Hospitals Reaping Nonprofit Tax Breaks Come Up Short in Charitable Work
Many hospitals throughout the United States enjoy nonprofit tax status in exchange for providing help to their local communities. But critics in the health industry say these hospitals often don’t perform enough charitable work to justify the state and federal tax breaks they’re receiving.
Health economists estimate that the nonprofit tax exemptions benefiting hospitals amount to more than $12 billion a year. In turn, however, these institutions are not giving back nearly that same amount to the needy.
“You should get close to the value of tax exemption in community benefit,” Paula Song, professor of health services organization at Ohio State University, told The New York Times. “I think you’ll find most hospitals aren’t providing that.”
The New England Journal of Medicine reported earlier this year that hospitals spent an average of 7.5% of their operating costs on charity care and community benefit. Some spent less than 1%, while others about 20%. The study also showed that only 5% went to public-health programs. Instead, most hospitals’ “giving back” amounted to free and subsidized patient care.
“Nonprofit hospitals may have been founded on the basis of community need but that doesn’t mean they’re not very profitable,” Gary Young, an author of the New England Journal of Medicine article and a professor at Northeastern University, told the Times. “Towns are hurting and they see this affluent institution in their midst on lots of land and say, ‘Hey, cough up some money.’”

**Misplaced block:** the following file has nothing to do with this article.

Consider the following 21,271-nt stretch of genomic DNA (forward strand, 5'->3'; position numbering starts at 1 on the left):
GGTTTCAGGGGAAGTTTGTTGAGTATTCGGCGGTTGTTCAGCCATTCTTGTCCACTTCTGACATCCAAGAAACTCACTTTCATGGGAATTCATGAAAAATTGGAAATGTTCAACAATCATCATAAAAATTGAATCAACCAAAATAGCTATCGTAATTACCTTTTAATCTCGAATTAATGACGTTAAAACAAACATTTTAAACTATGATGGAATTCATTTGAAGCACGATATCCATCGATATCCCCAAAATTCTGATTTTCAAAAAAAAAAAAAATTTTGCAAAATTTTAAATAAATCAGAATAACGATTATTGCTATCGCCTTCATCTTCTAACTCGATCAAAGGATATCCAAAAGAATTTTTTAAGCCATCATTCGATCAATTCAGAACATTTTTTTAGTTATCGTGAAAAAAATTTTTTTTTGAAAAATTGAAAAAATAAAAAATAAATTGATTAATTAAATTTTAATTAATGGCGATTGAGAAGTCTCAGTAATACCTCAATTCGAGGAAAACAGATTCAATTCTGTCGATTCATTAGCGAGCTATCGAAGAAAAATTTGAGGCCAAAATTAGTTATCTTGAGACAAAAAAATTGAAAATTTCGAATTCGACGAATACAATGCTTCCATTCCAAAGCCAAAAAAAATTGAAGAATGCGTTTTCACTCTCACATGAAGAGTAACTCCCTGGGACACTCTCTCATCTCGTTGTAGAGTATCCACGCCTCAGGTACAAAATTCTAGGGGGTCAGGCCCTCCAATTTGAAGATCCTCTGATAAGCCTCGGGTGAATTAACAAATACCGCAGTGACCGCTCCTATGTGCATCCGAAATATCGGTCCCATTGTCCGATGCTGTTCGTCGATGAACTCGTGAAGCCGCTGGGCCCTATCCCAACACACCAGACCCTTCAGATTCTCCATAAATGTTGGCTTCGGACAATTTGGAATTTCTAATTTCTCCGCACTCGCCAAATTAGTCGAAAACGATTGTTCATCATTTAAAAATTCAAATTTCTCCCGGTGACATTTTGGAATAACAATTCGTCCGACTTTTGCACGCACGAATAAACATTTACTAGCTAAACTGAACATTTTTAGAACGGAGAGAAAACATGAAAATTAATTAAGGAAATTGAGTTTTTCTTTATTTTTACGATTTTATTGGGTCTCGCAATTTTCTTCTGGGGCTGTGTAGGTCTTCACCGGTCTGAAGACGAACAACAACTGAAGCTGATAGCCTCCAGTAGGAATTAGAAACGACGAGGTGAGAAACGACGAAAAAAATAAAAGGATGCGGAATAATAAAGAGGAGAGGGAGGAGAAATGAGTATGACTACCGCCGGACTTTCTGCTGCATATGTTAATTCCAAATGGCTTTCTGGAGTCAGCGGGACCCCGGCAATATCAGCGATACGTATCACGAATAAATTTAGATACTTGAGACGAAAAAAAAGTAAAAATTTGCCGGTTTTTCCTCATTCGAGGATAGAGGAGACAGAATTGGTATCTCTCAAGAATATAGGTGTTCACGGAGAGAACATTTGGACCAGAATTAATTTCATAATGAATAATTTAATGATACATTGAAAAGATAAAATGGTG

Melinda Hatton, general counsel of the American Hospital Association, defended hospitals’ assistance programs for the poor, saying they provide services like training new physicians and treating Medicaid patients who have no other doctors. “Tax-exempt hospitals devote the money they would pay in tax to the health of the community,” she said. “I hope cities don’t undervalue that.”
Going forward, hospitals will undergo more scrutiny from federal regulators and the Internal Revenue Service, which will examine every three years just how much medical centers are donating to their communities.
Hospitals also are facing more oversight from local officials who insist the charity work is not sufficient.
In Pittsburgh, the city sued the University of Pittsburgh Medical Center over its tax-exempt status, saying it should pay some payroll taxes and more property taxes, estimated to total about $20 million annually.
“Its commitment to charity is dwarfed by its preoccupation with profits,” E. J. Strassburger, the city’s lead lawyer on the case, wrote in a letter to the city solicitor.
Described as a “$10 billion global health enterprise,” the medical center failed to meet nearly all of the state’s criteria for tax-exempt status, according to Strassburger, while spending only about 2% of its net patient revenues on charity care. The lawsuit also criticized what it described as excessive pay to hospital executives, such as the $6 million salary paid to president and CEO Jeffrey Romoff in 2010.
To Learn More:
Benefits Questioned in Tax Breaks for Nonprofit Hospitals (by Elizabeth Rosenthal, New York Times)
What Tax-Exempt Hospitals Owe Their Communities (Bloomberg)
Provision of Community Benefits by Tax-Exempt U.S. Hospitals (by Gary J. Young, J.D., Ph.D.; Chia-Hung Chou, Ph.D.’ Jeffrey Alexander, Ph.D.; Shoou-Yih Daniel Lee, Ph.D.; and Eli Raver; New England Journal of Medicine)
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